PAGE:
Contribute More to Your Super Next Financial Year

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13 Mar 2024
Now Reading: Contribute More to Your Super Next Financial Year
Superannuation is one of the most effective methods of saving for retirement but there are limits on how much can be contributed. These limits will be increased on 1 July 2024 which means it’s a good time to speak to your financial adviser to ensure you’re making the most of your ability to contribute to superannuation.

Types of contributions to superannuation

Essentially, there are two broad categories of contribution and each has its own cap:

  • Concessional contributions receive preferential tax treatment – generally they’re made from before-tax income or are contributions you’re entitled to claim as a tax deduction.
  • Non-concessional contributions are generally made from income that has already been taxed.
  • Non-concessional contributions can be ‘brought-forward’ from future years to enable a larger contribution in the current financial year.

Changes to contribution limits for the 2024-25 financial year

From 1 July 2024, the following changes will come into effect:

  • The concessional contributions (CC) cap will increase from $27,500 to $30,000.
  • The non-concessional contributions (NCC) cap is 4 times the concessional cap, and as a result will increase from $110,000 to $120,000.
  • The maximum non-concessional contribution cap using the bring-forward rules will increase from $330,000 to $360,000.

The Total Superannuation Balance (TSB) thresholds, will also be adjusted to determine the maximum amount available using the bring-forward rules:

TSB at 30/6/2024 Maximum bring-forward NCC Maximum available NCC period
< $1.66 Million $360,000 3 Years
$1.66 – < $1.78 Million $240,000 2 Years
$1.78 – < $1.9 Million $120,000 1 Year
$1.9 Million (and above) $0 N/A


It’s important to note a number of additional details:

  • If the 3-year bring-forward period had been triggered in a previous financial year, the 2024-25 limit will be based on the previous limit that was locked in when the bring-forward period was triggered.
  • A number of other thresholds are indexed by average weekly ordinary time earnings (AWOTE) and will also be changed for the 2024-25 financial year, including the government co-contribution, contribution caps for those utilising the small business concessions and the maximum amount of employee remuneration that an employer is required to pay superannuation guarantee contributions.
  • The general transfer balance cap – the amount of superannuation that can be put in retirement income streams is indexed by the consumer price index (CPI) and will remain at $1.9m for the 2024-25 financial year.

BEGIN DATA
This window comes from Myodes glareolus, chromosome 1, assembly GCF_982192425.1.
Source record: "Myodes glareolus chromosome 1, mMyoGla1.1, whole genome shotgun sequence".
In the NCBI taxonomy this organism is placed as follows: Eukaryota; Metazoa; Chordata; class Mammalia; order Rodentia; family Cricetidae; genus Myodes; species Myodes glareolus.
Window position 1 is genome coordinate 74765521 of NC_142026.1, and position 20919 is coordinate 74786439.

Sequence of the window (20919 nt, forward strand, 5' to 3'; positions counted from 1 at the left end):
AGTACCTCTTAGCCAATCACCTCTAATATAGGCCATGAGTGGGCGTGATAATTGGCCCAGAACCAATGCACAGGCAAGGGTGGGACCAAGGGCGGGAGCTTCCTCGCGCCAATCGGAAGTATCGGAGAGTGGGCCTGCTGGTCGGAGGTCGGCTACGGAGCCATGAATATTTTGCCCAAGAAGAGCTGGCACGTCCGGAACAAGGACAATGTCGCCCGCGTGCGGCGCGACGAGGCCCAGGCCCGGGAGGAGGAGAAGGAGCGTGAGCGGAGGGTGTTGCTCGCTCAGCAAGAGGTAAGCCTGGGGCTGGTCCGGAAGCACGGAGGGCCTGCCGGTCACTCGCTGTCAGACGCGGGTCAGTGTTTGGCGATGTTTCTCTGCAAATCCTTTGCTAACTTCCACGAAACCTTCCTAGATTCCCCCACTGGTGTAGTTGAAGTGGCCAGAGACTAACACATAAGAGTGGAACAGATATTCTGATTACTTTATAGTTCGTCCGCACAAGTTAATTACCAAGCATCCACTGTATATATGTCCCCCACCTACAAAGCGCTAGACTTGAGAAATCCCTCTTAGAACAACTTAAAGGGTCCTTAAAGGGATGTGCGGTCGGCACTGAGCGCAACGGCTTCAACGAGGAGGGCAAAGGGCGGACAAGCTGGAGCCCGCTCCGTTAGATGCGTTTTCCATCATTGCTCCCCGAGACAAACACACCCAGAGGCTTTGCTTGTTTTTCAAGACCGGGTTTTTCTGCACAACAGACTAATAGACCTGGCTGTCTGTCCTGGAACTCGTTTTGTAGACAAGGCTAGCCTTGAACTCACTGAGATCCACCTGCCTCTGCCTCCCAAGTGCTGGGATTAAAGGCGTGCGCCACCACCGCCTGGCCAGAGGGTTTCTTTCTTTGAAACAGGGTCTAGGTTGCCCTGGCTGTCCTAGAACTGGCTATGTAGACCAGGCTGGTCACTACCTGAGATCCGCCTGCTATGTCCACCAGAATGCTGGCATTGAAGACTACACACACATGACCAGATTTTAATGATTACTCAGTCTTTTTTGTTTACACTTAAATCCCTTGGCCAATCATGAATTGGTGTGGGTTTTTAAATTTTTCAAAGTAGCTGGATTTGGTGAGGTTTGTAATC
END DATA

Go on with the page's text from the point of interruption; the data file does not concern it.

• Apart from TSB considerations above, non-concessional contributions are also subjected to an upper age limit of 75.
  • Between the ages of 67 and 74, for personal concessional contributions the work test rules apply.

Get the right advice

Contribution caps can be complicated and setting your super contributions at optimum level requires an understanding of both the caps and your personal circumstances. Speak to your financial adviser, who can guide you and help ensure you’re on track to meet your retirement savings goals.

Nicholas Antoni


This communication was prepared by E&P SMSF Services Pty Limited (ABN 55 139 490 118) (E&P SMSF Services). E&P SMSF Services is a wholly owned subsidiary of E&P Financial Group Limited (ABN 54 609 913 457) (E&P Financial Group) and related bodies corporate.

The information is factual information only and is not intended to be advice, and should not be relied upon as such.

The information provided is correct at the time of writing or recording and is subject to change due to changes in legislation. The application and impact of laws can vary widely based on the specific facts involved. Given the changing nature of laws, rules and regulations, there may be delays, omissions or inaccuracies in information contained.

Any taxation information contained in this communication is a general statement and should only be used as a guide. It does not constitute taxation advice and before making any decisions, you should seek professional taxation advice on any taxation matters where applicable.